I no longer count every calorie, but as discussed in another posting, that’s a great practice, both to steer daily behavior and to educate you on the goods and bads of what you are putting into your system. Doing it for a few months is enough to give you a practical sense for what foods fit your dietary needs and which ones are better to avoid.

IMG_0296.PNGI never jumped on the FitBit, but as soon as my iPhone started counting steps, I began mildly obsessing over getting in 10,000 steps every day. This has clearly modified my behavior. I have cranked up the mileage on my runs, walk to someone’s desk at work rather than texting, and just yesterday, took the dog for another walk in the late afternoon, because I was sitting about 7,500 steps. As with anything, one can go overboard. And the reality is, I fall short, sometimes way short, a day or two a week, but being mildly obsessed with one’s health is a positive.

IMG_0297.PNGMost experts agree that for a male two drinks a day on average and never going above four are good guidelines. Knowing that I occasionally deviate, I started measuring using a simple iPhone app. It requires me to log in every drink which is a little bit of hassle, but manageable for the mildly obsessed. I’m positive that the act of measuring has caused me to drink less over the last couple of months. Having misbehaved a bit last weekend and to create some buffer for this weekend, I turned teetotaler for Sunday – Wednesday to get my 14-day average down.

I hope for and expect technology to enable more and easier health measurement. I would love to have the phone in my pocket vibrate whenever my blood sugar spikes a little. Last fall I experienced the joys of a kidney stone. Now I must avoid oxalates (spinach, almonds, and other otherwise healthy foods), up my calcium intake slightly, and drink a lot of lemon water to achieve a balance of chemicals in my blood that avoids the formation of stones. It drives me crazy that I can’t see how I’m doing; I’m shooting in the dark. The next measurement will not be for six months, a back-looking urinalysis, CAT scan and ultrasound. Boy would I love to have a real time graph on my phone, but I’d settle for a home urine test.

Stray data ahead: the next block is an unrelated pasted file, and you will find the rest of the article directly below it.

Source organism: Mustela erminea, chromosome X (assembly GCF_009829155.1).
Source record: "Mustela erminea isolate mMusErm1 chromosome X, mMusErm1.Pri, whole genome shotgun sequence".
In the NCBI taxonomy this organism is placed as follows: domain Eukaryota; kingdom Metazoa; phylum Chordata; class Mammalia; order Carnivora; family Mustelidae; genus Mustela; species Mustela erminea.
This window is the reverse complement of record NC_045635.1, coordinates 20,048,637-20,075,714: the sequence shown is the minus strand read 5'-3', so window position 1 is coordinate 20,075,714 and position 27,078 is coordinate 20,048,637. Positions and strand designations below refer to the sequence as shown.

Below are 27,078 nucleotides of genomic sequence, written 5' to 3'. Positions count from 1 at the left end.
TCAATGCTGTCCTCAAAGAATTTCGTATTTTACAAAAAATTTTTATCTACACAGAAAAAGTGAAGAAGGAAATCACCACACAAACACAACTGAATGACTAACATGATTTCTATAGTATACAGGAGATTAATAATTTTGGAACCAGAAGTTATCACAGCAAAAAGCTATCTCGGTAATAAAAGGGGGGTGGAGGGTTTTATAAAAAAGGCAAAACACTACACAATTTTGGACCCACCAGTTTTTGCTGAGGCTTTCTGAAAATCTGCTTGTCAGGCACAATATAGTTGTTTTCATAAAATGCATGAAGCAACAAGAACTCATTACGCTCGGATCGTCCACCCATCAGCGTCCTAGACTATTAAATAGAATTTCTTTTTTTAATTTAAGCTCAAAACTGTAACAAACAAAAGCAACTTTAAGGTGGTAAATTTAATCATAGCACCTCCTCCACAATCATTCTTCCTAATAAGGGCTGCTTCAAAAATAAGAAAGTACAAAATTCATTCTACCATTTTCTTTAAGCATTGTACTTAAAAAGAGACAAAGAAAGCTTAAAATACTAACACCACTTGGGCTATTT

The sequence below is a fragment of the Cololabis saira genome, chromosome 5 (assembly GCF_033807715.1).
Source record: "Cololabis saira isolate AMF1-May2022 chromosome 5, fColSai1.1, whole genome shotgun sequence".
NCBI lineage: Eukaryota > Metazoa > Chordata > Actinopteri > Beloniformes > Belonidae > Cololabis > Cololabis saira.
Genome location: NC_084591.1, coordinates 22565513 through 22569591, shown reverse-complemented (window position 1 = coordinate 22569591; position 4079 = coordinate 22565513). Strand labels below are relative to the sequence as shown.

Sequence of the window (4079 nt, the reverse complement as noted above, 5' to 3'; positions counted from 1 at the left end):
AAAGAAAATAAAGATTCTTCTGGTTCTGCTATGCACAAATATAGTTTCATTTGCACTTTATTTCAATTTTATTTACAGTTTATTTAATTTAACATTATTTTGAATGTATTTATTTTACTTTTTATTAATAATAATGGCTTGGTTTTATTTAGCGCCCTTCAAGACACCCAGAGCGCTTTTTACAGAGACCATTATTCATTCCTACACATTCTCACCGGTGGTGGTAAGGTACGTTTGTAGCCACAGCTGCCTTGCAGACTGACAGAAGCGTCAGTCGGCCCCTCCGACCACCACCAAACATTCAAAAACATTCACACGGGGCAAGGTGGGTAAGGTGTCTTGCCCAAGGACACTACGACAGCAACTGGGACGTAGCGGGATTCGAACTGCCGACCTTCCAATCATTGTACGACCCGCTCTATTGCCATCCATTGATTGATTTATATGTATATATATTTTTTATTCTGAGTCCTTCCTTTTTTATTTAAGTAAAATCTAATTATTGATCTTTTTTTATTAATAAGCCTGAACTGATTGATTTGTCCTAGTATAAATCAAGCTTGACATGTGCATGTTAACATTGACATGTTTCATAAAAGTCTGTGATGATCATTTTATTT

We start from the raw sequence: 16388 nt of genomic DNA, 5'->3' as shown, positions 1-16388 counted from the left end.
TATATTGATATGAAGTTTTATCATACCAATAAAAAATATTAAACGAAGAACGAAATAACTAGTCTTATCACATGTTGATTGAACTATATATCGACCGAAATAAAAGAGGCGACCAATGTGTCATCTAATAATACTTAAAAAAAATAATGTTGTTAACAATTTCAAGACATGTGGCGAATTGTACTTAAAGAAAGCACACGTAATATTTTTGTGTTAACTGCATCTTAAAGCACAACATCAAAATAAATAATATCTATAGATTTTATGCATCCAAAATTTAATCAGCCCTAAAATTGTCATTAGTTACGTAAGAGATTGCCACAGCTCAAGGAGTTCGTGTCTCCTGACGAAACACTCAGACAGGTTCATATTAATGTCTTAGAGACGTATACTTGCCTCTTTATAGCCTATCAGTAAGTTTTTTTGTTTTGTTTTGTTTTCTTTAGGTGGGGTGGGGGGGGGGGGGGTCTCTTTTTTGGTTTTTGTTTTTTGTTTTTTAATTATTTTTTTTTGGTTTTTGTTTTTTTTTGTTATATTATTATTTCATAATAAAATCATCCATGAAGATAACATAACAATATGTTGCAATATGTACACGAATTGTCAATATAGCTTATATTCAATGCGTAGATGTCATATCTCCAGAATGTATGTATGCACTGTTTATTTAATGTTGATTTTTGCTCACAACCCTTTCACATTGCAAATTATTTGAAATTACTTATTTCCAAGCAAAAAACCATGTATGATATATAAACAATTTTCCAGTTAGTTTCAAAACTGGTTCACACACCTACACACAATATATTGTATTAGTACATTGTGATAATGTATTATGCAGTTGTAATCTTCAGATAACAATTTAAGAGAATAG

My Annual Easter Joke

Posted March 27, 2016 by Phil Odence
Categories: Humor, Uncategorized

Tags: ,

Kicking off the new Barefoot Phil off with my annual Easter joke:

Three Italian guys were sitting on a stoop, discussing the best holidays.

The first one opined (in English with a strong, lousy Italian accent), “My favorite holiday is-a Easter. It make me so happy to see the happy childrens get all dressed up in those costumes. And, it make them so happy to visit their neighborhood and get all that candy. ’at’s-a why I love-a Easter.”

“Luigi,” followed Cute-Happy-Easter-Photos.jpgthe second, “Easter is my favorite holiday too, but-a you got it all wrong.” He went on. “I love Easter because it’s when the fat man dresses up in his red suit and brings gifts to all the little children. He go down the chimney and it make ’em so happy. So that’s why I love-a Easter.”

“Giuseppe, Luigi, don’t-a you know about Easter?” admonished the third. “Easter is my favorite holiday, too. It’s the time when we think back to-a Christ our Lord. He-a die on the cross for your sins. And then they shut his-a body in a cave.” Wide-eyed, the other two listened as he slowly continued. “It stay there for two days. After that, He-a rise up from the dead….He-a step outta that cave…and-a…if He see his shadow…”